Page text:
The Titans star receiver is a top-10 fantasy wide receiver in points per game this year. He has a touchdown catch in all but one game since he returned from an early-season injury. Perhaps folks were spooked because that game was against the same Colts team he faced in Week 12. But his two drops in that game were such a clear and obvious fluke. You knew that if you’ve followed his career.
The Titans don’t put up the type of passing volume we associate with great offenses but they have a trio of guys in Brown, Derrick Henry, and Ryan Tannehill who are playing like top-10 options at their respective positions this year. Not to mention, people still aren’t hip to the fact the Titans have been getting excellent play out of their No. 2 receiver, Corey Davis. He put a long 37-yard deep catch on the board against the Colts that set up Tannehill’s rushing touchdown.
Tennessee is now officially through the difficult chapter of their schedule of opposing defenses. And they finished it with two big outings from their big three against the Ravens and Colts. This should be regarded as one of the most feared units in the league and it should go without saying you’re playing them every single week in fantasy.
Any more James Robinson doubts
If we weren’t there already, the Jaguars’ firing of GM Dave Caldwell following their Week 12 loss to the Browns firmly turns our eyes from their present to their future. The 2020 campaign always felt like it was destined to be a lost one for Jacksonville. Talented players were jettisoned from the roster in the offseason while a proven to be mediocre coaching staff and bad front office was left in place.
In that dark and lost season, the discovery of James Robinson has been one of the few beacons of light.
Over the last month, I’ve been ready for the rug to get ripped out from under the rookie back. It only made sense that a running back playing on an offense cycling between Jake Luton and Mike Glennon would start to slow down. He has not.
Starting Glennon in the year 2020 seemed like the ultimate wave of the white flag for Jacksonville but it didn’t matter for Robinson. In a surprisingly competitive afternoon, he ripped off yet another 100-yard rushing day with a touchdown on 22 carries while adding five catches. As wild as it is to say, Robinson has been situation-proof.
Robinson now ranks fourth in the NFL with 1,170 yards from scrimmage, trailing only proven studs like Dalvin Cook, Derrick Henry, and Alvin Kamara. As we look toward the Jaguars’ future, it’s hard to not get overly excited about what he’ll do with a talented rookie passer on a restocked roster.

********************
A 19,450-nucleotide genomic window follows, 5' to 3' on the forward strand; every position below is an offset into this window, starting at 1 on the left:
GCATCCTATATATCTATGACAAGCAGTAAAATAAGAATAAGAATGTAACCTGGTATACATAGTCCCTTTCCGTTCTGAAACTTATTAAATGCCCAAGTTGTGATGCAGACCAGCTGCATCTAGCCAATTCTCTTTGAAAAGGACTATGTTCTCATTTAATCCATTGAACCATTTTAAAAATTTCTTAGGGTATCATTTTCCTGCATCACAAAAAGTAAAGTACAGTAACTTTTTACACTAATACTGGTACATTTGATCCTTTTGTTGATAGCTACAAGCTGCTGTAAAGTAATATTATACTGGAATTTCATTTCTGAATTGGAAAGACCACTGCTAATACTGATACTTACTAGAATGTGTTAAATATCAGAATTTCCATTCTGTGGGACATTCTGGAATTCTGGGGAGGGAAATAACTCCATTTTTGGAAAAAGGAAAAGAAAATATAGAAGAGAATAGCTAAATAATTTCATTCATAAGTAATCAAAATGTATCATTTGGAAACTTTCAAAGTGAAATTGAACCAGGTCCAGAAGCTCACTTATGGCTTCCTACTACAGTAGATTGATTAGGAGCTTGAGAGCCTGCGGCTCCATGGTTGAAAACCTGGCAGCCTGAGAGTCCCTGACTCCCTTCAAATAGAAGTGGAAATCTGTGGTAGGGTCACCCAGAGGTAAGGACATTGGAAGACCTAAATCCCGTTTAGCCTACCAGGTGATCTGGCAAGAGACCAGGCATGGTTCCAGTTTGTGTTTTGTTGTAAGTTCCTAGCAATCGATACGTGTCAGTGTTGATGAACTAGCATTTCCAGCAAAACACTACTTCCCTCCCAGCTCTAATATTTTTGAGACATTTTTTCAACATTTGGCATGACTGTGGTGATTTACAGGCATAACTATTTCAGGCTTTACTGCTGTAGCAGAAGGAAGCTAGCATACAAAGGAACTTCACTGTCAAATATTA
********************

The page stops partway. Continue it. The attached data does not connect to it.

Looking too deeply into this Raiders’ loss
The sting of a team you were counting on falling short against a beatable defense like the Falcons can leave a mark. When they fall a good ten miles short of the mark, as the Raiders did in Week 12, you’re going to be tempted to pick at that scab all week.
Sometimes the answer is the one no one wants to hear: It lies somewhere between variance and, “things happen.”
The Raiders played one of their best games — even in a loss — Sunday night last week against Kansas City. The very next week, they come out and offer up their absolute worst in a matchup against the hapless Falcons. No one, not a soul would have predicted a six-point outing.
Just as the world over was ready to give Derek Carr his due praise for playing the best football of his career, the Raiders starter captained a miserable operation in Atlanta. Five fumbles, an interception, and 11 team penalties sank Las Vegas before the ship left the harbor. Given how Carr’s played this year, it was perfectly reasonable to expect him to drop a hammer on the Falcons stop unit. He didn’t do it. Things just happen. Sometimes even the worst possible things happen.
Would anyone be surprised if one and a half quarter into their Week 13 meeting with the Jets the Raiders offense is playing so well the memory of this loss is completely wiped from our minds? Don’t be. Actual football players and coaches will tell us that sometimes you just have to shake off a brutal defeat like this one and move on to the next week. We probably need to do the same as fantasy managers and prognosticators. Not everything means something.
Anyone who feels burned by Kendall Hinton
Anyone who feels anything other than “hell of an effort” for Kendall Hinton coming out of Sunday’s game can kick rocks. If you were one of the brave (I prefer to use a different word here) souls that decided to get cute and start a guy in your FLEX who hadn’t even met everyone on his own team, that’s on you.
There’s been plenty of good times to be had in taking advantage of some positional eligibility loopholes the last few years. This one was not it, chief. You should have known the deal going into this one.
Do some crazy stuff, don’t be surprised when the crazy comes back at you.